Photo: [Rikki] Julius Reque/Flickr
Canada’s largest housing markets are showing “promising momentum” heading into the spring and remainder of 2014, says Sotheby’s International Realty.
Part of what is fueling the surging market, says Sotheby’s, is $1 trillion worth of inheritance that Canadian baby boomers will bequeath to millennial first-time buyers over the next 20 years. Good news as a recent BMO report suggests 30 per cent of first-time homebuyers are relying on financial assistance from parents and family.
Other reasons for Sotheby’s rosy outlook include increased foreign investment due to a weaker Canadian dollar, healthy immigration levels, and of course, historically low interest rates that aren’t expected to rise until 2015.
Taking a closer look at Canada’s four largest urban centres, Sotheby’s says…
- Due to a lack of inventory, home sales and prices are expected to rise slightly above the 10-year average with modest gains anticipated in the second quarter of the year
- Spring sales activity will also be driven by rebounding consumer confidence and historical low mortgage rates
- Low levels of resale and rental inventory combined with strong consumer demand suggest a continuation of the bidding war trend and above-asking prices, particularly for single family homes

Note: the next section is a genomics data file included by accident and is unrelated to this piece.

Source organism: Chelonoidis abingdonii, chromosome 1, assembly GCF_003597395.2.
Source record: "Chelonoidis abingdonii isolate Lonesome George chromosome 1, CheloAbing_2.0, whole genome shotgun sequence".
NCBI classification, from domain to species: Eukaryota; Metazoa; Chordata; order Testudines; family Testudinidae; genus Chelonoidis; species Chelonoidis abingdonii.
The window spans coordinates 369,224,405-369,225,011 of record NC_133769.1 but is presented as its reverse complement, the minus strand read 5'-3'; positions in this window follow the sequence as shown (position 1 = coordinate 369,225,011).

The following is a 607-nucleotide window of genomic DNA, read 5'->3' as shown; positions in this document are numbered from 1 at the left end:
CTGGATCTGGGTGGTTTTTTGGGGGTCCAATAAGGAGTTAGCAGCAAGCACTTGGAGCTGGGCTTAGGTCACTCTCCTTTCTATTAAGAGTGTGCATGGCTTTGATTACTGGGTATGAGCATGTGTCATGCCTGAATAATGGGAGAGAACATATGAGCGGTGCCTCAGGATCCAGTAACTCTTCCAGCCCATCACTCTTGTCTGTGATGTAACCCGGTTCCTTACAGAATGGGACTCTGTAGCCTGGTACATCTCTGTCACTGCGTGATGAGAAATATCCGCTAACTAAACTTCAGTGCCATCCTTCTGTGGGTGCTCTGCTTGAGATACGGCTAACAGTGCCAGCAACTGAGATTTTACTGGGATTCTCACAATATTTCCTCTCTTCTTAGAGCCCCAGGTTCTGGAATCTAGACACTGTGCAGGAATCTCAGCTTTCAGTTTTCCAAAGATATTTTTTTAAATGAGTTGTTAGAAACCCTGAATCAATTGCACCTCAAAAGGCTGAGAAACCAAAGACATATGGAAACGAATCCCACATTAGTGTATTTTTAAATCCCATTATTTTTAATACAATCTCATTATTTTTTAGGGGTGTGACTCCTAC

- Economic strength from oil, gas and potential pipeline projects will support gains in immigration and net migration, bolstering demand for housing
- Strong Toronto sales will be driven by a lack of inventory in the downtown core with a ripple-out effect to the city’s perimeter
- The luxury market is also expected to remain healthy into 2014, as sales of homes over $2 million were up close to 20 per cent year-over-year in the first two months of 2014
- Leading the country in international immigration, newcomers to Toronto will continue to fuel a real estate market already in short supply of rental and resale housing
- The overall performance of Montreal’s spring housing market will be closely tied to the outcome of the provincial election on April 7th, with sales momentum slowing until an electoral decision is reached
- Economic hurdles that will continue to temper the city’s real estate market include rising taxes, an unemployment rate that exceeds the national average and diminishing government revenues
- Favourable influences include strong immigration numbers (the second highest in the country) and a Canadian exchange rate that supports Montreal’s manufacturing and exports sectors, as well as its climate for foreign real estate investment.
You can download the full report as a PDF here.